Every day, Indian Railways sell millions of railway tickets for thousands of trains, considering how vast and complex the Indian Rail network is, I think they have devised an easy to understand system to ensure maximum occupancy in all classes on all bookable trains.
Most trains can be booked 91* days in advance, some short distance trains, normally daytime trains, can only be booked 30 days in advance, there are a few trains with even shorter booking periods, but none on the main tourist routes. (*details and example later)
If you book early (the earlier the better), you’ve got a good chance of getting a confirmed seat/berth in the class and train of your choice, this becomes more difficult the later you try to book your train. (and very difficult if your train departs during the Indian holidays)
This is when you start seeing some strange letters and numbers when you try to book a ticket, for example...WL 21/RAC 10 or WL 10/WL 4
explanation of RAC and Waitlists
A very quick explanation of RAC (much more details, diagrams & photos at the bottom of this article.)
WL = WaitlistRAC = Reservation against cancellation
An RAC ticket gets you on the train (A WL ticket doesn’t) and in your chosen class, but there’s a chance you could end up with just a seat. (very unlikely if you book early)
A berth is split into 2 seats for 2 RAC ticket holders, if there’s any last minute cancellations, or if any quota allocations remain unsold, or if any confirmed ticket holders are given a free upgrade (more later), an RAC ticket holder is given the empty berth, the other RAC ticket holder can then convert the 2 seats into a berth.
RAC tickets are only issued for 2-tier air con (4 seats per carriage), 3-tier air con (6 seats per carriage), non air con First Class (4 seats per carriage), and non air con Sleeper Class (up to 12 seats per carriage).
How do RAC and Waitlists all work?
When all the available seats/berths in an individual train/class have been sold, the railways start selling RAC tickets (2A, 3A, FC & SL only), when all the RAC tickets have been sold, then a waitlist is started for all the train classes, and you’re sold a waitlisted ticket.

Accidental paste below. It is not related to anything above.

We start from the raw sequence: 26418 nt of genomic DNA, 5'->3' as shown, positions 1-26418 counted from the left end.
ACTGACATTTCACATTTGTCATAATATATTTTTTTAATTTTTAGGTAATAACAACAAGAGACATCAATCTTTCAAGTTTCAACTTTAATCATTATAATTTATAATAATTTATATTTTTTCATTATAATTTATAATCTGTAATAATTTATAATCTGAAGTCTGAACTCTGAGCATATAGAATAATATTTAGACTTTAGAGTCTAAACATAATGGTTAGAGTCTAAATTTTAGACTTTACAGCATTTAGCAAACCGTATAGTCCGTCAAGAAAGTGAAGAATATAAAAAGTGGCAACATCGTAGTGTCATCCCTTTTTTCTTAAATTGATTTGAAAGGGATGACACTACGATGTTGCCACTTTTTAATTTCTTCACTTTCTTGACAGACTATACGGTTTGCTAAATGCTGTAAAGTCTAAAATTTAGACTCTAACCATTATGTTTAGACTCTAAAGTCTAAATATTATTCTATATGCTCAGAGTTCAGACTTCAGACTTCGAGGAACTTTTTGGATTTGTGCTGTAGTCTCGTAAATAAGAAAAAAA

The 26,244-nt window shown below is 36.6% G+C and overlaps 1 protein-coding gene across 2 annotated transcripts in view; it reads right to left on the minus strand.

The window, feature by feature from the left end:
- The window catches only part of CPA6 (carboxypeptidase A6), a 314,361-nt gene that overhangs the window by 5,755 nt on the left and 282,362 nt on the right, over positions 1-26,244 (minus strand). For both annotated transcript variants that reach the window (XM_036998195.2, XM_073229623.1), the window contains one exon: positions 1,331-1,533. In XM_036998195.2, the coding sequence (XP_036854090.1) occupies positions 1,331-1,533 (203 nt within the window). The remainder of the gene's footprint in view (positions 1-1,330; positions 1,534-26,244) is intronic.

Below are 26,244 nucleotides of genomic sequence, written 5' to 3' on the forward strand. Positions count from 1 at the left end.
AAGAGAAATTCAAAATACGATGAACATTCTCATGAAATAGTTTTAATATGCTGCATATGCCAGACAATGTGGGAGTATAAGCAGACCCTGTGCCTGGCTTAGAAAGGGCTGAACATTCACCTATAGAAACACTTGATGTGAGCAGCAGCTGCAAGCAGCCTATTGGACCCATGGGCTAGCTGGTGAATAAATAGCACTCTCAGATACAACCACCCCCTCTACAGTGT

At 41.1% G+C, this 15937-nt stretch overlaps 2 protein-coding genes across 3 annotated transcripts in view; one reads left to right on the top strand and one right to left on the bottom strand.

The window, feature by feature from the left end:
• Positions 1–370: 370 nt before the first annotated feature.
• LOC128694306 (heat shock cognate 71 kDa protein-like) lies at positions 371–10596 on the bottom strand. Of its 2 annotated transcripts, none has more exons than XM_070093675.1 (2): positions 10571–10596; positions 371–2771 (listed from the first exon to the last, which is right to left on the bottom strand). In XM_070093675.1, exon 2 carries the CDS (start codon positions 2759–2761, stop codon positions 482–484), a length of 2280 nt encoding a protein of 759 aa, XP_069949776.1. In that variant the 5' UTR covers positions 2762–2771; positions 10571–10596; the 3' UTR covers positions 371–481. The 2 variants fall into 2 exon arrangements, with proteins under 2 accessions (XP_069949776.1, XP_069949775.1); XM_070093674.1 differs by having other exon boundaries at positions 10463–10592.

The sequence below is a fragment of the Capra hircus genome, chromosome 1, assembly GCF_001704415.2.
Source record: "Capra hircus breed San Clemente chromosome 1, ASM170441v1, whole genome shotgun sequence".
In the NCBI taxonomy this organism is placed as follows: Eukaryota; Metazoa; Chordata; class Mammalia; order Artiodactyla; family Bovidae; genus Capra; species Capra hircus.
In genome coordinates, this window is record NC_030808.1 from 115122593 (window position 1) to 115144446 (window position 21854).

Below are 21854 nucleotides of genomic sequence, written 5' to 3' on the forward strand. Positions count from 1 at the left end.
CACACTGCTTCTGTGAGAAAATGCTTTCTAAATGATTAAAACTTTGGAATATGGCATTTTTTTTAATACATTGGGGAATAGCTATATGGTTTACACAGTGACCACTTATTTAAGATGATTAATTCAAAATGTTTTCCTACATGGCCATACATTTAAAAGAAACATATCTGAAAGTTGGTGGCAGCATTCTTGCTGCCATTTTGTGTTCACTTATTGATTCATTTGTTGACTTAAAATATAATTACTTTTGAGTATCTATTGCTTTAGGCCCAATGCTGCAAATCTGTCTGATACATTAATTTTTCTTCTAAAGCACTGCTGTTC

As people cancel tickets, a RAC/WL ticket will move closer to a confirmed berth. Also, when the final reservation chart is prepared, any un-sold quota berths will be used to reduce the RAC/waitlist.
Tickets will be sold in the following order....(4 RAC places in this example)
WL 02 ....
How can I check if my RAC/WL position has improved?
For any RAC/WL enquiry, you will need the PNR (passenger name record) number, this is a 10 digit (3+7) number and is located at the top left of your ticket (top right on an e-ticket).
You can check the current status of your ticket by one of the following methods:
Click on the following link and enter your PNR number.
Online PNR enquiry service is available 04:00 - 23:30 IST (09:30 - 05:00 GMT)
If in India, telephone 139, this number can be dialled from anywhere in India, you’ll need your PNR number.
there are also PNR machines in most of the big railway stations, but they’re a pain to use.
Remember, the 2nd number is your new position, and CNF = confirmed.
Indian Railways use the following letters to identify their carriages.
H = 1st class air con (1A)
E = Executive Chair Class (air con)(EC)
A = 2-tier air con (2A)
B = 3-tier air con (3A)
C = Air Con Chair Car (CC)
FC or F = First Class non air con (FC)
S = Sleeper Class (SL)
D = Bookable 2nd class seat (2S)
HA = 1st class air con/2-tier air con combination
AB = 2 & 3 tier air con combination
G & J are used for Garib Rath trains, G for 3 tier air con, J for Air con Chair Class
What if I want to cancel my ticket?
Charge for cancelling confirmed ticket (more than 24 hours in advance, not including day of journey).
1A/ECC = Rs 70
2A/3A/CC/FC = Rs 60
SL/2S = Rs 40
RAC/WL cancellations = Rs 20 per passenger (all classes)
The cancellation charges increase massively (up to 50%) if you cancel later than the above stated time.